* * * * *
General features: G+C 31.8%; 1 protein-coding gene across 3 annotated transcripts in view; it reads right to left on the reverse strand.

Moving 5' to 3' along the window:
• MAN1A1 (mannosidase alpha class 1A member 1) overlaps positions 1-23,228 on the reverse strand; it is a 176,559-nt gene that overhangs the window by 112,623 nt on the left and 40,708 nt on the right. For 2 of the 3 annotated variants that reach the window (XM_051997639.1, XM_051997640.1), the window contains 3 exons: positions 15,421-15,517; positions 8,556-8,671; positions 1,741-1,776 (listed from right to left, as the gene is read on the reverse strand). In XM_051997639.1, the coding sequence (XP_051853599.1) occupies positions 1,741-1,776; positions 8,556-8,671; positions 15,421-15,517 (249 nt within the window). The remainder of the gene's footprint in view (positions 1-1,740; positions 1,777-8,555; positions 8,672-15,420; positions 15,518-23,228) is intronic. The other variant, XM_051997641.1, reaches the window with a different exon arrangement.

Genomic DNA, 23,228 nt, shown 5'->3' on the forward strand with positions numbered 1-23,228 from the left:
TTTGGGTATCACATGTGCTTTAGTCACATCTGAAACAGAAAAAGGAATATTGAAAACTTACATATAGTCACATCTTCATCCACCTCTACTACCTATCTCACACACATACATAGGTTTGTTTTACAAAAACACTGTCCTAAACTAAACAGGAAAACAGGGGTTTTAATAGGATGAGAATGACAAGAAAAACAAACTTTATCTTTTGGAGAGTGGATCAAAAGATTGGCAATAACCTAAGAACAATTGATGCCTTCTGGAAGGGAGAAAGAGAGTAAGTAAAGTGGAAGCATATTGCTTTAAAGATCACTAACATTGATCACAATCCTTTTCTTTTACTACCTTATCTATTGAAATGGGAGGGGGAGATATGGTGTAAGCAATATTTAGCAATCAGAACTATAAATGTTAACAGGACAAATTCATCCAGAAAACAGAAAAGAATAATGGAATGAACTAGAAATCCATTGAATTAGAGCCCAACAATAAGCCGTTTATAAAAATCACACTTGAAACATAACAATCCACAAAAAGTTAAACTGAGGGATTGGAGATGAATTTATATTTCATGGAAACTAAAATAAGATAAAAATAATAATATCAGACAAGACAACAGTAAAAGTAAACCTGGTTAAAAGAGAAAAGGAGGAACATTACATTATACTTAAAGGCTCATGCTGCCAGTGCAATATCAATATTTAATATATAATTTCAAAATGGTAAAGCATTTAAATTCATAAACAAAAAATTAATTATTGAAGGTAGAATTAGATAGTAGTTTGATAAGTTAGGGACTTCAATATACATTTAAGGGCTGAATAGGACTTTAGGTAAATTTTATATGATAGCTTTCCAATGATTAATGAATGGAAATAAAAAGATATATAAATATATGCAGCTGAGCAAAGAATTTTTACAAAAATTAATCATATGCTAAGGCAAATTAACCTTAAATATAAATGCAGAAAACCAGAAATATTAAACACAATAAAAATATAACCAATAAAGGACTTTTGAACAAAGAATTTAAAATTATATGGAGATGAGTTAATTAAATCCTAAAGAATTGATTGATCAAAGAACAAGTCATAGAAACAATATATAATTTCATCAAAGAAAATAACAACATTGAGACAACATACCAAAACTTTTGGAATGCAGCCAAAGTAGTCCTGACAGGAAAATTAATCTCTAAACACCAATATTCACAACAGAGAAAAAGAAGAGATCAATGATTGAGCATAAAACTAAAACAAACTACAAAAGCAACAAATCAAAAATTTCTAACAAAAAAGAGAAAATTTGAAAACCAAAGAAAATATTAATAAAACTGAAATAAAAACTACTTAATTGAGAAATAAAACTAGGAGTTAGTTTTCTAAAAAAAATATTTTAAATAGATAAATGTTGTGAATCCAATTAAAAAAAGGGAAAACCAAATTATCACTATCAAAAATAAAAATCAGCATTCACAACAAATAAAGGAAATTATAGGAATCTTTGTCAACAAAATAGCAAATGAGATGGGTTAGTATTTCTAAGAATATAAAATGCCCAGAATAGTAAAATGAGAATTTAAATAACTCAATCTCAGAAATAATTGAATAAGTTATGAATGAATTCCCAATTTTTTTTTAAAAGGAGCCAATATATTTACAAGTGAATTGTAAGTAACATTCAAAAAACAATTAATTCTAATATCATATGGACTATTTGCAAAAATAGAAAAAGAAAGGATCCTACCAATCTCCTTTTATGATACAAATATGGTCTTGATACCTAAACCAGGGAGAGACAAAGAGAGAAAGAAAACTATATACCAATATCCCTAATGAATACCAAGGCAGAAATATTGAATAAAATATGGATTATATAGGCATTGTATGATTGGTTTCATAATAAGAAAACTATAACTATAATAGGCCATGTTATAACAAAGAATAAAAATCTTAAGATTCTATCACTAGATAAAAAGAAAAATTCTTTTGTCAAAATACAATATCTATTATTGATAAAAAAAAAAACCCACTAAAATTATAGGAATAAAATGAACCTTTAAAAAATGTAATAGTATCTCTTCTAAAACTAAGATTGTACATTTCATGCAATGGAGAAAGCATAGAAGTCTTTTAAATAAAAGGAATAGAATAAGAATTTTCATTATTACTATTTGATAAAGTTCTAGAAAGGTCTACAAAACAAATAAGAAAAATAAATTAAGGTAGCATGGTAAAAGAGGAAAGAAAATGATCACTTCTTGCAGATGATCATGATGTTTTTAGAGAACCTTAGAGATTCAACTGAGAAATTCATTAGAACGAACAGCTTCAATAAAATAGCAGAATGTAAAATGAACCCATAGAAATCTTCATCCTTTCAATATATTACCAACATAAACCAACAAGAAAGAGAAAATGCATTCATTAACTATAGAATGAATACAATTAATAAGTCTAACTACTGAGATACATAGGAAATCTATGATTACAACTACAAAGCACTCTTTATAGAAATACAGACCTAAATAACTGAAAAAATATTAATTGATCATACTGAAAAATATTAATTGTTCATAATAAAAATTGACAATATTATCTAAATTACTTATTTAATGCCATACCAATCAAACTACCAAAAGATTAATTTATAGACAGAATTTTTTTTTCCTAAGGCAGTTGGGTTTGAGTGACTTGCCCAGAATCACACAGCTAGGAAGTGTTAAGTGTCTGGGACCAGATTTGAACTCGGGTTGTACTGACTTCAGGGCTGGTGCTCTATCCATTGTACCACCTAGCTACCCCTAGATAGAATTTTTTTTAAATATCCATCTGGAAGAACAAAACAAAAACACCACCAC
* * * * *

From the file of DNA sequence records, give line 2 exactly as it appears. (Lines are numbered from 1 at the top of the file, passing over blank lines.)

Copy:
Moving 5' to 3' along the window: